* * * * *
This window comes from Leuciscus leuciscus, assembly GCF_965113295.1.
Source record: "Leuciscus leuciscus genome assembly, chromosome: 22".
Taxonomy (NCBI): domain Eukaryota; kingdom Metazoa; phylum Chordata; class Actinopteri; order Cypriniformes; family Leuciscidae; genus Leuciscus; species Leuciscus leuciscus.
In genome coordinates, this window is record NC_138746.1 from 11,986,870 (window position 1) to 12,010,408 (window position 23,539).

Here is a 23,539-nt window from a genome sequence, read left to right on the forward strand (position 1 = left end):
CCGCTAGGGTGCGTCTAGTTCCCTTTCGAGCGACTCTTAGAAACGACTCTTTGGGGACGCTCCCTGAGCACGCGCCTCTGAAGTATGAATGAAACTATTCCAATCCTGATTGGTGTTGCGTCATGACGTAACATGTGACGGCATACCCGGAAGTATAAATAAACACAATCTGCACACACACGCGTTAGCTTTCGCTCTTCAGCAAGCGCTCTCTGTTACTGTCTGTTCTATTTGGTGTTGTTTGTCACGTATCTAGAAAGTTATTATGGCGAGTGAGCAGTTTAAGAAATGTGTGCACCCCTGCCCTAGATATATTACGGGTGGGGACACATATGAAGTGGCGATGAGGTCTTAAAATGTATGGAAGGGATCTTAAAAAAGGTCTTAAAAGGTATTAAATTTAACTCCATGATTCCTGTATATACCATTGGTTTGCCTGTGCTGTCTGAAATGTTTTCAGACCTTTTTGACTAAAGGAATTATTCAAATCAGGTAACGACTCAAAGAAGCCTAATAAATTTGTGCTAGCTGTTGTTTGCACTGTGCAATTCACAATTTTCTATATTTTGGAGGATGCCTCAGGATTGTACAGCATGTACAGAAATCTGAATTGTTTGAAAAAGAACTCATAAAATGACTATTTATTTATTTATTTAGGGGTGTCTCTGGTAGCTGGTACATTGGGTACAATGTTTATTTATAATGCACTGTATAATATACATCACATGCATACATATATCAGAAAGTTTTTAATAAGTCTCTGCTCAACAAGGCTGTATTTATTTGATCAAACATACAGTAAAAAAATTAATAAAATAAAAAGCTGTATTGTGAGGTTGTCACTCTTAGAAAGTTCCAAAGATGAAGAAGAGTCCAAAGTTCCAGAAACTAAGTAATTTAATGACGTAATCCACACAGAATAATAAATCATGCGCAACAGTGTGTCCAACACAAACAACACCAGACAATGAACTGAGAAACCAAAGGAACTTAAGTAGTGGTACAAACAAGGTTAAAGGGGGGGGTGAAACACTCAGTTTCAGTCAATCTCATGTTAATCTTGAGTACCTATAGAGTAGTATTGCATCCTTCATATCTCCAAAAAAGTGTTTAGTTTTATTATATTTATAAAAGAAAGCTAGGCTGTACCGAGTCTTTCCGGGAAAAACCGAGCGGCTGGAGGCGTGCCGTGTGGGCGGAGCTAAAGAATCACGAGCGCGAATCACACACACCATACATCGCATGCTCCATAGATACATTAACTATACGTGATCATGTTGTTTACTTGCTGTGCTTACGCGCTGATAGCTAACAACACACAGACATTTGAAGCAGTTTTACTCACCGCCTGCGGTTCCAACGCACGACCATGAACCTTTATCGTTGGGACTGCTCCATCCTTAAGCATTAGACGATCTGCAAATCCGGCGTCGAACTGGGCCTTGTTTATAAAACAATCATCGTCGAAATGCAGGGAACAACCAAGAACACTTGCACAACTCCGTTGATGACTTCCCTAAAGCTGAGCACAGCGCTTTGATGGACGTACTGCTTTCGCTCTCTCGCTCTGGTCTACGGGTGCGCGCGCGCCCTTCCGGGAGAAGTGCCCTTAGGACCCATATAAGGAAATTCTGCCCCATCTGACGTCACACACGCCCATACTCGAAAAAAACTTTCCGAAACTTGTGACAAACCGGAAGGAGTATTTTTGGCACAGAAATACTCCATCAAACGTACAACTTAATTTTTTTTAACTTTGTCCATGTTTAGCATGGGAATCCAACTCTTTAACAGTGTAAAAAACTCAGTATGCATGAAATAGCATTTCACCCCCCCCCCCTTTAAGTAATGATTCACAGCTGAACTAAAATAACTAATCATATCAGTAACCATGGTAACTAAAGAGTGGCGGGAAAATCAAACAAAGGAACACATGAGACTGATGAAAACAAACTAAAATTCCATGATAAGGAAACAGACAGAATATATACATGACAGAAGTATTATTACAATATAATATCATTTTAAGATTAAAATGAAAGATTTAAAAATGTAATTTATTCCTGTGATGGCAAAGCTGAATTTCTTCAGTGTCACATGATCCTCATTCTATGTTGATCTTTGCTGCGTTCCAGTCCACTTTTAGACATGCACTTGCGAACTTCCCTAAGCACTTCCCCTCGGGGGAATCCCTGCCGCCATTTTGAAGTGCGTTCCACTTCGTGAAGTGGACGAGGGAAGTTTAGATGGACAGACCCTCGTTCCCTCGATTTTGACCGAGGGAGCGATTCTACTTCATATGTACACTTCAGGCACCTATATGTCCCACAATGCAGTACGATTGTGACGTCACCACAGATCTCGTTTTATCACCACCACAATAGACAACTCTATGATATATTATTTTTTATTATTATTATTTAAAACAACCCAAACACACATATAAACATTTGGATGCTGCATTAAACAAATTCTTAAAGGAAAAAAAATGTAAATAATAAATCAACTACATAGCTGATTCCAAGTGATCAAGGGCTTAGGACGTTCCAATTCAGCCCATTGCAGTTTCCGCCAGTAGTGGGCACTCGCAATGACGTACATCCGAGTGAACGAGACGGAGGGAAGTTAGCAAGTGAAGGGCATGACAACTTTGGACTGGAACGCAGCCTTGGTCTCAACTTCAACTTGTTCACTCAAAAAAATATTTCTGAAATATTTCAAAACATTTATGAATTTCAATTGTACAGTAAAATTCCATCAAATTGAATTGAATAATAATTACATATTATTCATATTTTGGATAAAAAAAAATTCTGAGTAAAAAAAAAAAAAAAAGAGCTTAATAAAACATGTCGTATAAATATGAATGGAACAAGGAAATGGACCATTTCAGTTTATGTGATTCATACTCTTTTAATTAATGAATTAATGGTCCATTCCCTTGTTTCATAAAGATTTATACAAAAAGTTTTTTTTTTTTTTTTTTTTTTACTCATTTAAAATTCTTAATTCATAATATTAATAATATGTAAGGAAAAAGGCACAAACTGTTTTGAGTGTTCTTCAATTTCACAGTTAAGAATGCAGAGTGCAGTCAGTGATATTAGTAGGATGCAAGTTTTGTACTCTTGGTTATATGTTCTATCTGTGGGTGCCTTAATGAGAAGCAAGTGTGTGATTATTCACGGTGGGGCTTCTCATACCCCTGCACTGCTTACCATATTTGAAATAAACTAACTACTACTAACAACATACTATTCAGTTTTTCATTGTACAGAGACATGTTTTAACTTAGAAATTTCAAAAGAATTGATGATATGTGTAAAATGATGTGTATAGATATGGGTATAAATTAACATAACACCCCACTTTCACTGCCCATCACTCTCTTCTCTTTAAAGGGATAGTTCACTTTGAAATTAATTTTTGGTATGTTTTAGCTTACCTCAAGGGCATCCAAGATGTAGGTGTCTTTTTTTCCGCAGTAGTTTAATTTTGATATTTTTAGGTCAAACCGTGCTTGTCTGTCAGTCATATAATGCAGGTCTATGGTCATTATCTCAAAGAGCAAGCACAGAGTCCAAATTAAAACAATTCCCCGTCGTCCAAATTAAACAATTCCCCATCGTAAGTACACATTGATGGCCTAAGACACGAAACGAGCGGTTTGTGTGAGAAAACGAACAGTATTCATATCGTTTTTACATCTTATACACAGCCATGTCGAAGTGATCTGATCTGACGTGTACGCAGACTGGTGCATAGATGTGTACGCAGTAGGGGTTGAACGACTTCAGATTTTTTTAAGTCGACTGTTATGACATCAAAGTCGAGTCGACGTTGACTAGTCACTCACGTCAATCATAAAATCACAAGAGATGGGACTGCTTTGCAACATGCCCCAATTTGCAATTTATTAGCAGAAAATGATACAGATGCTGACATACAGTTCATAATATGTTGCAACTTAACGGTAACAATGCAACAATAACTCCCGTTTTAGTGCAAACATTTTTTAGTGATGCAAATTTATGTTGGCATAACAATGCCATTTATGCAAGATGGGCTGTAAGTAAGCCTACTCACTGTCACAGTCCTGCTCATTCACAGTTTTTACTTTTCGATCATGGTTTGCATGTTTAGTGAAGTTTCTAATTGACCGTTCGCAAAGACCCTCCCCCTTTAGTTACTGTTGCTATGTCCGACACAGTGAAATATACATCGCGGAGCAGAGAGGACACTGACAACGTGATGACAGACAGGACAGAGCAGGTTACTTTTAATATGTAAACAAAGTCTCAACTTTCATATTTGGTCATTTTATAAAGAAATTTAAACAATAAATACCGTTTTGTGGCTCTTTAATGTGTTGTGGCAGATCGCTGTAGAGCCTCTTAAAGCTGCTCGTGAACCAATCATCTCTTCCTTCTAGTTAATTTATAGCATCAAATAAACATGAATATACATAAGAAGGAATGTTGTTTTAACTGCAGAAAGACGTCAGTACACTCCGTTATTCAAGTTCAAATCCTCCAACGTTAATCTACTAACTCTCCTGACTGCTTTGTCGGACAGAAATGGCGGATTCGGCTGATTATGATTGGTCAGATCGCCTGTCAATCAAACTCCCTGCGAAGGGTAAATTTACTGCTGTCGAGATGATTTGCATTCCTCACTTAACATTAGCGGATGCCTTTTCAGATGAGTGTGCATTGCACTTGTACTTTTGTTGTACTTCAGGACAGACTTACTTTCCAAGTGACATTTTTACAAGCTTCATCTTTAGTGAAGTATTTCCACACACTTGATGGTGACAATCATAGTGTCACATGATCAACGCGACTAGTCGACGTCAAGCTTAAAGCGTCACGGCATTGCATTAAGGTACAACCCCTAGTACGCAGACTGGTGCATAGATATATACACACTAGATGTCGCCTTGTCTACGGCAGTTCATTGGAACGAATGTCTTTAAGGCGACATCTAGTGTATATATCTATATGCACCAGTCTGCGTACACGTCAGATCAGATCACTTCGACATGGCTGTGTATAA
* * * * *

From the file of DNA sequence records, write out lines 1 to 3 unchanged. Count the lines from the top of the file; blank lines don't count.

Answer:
This window comes from Leuciscus leuciscus, assembly GCF_965113295.1.
Source record: "Leuciscus leuciscus genome assembly, chromosome: 22".
Taxonomy (NCBI): domain Eukaryota; kingdom Metazoa; phylum Chordata; class Actinopteri; order Cypriniformes; family Leuciscidae; genus Leuciscus; species Leuciscus leuciscus.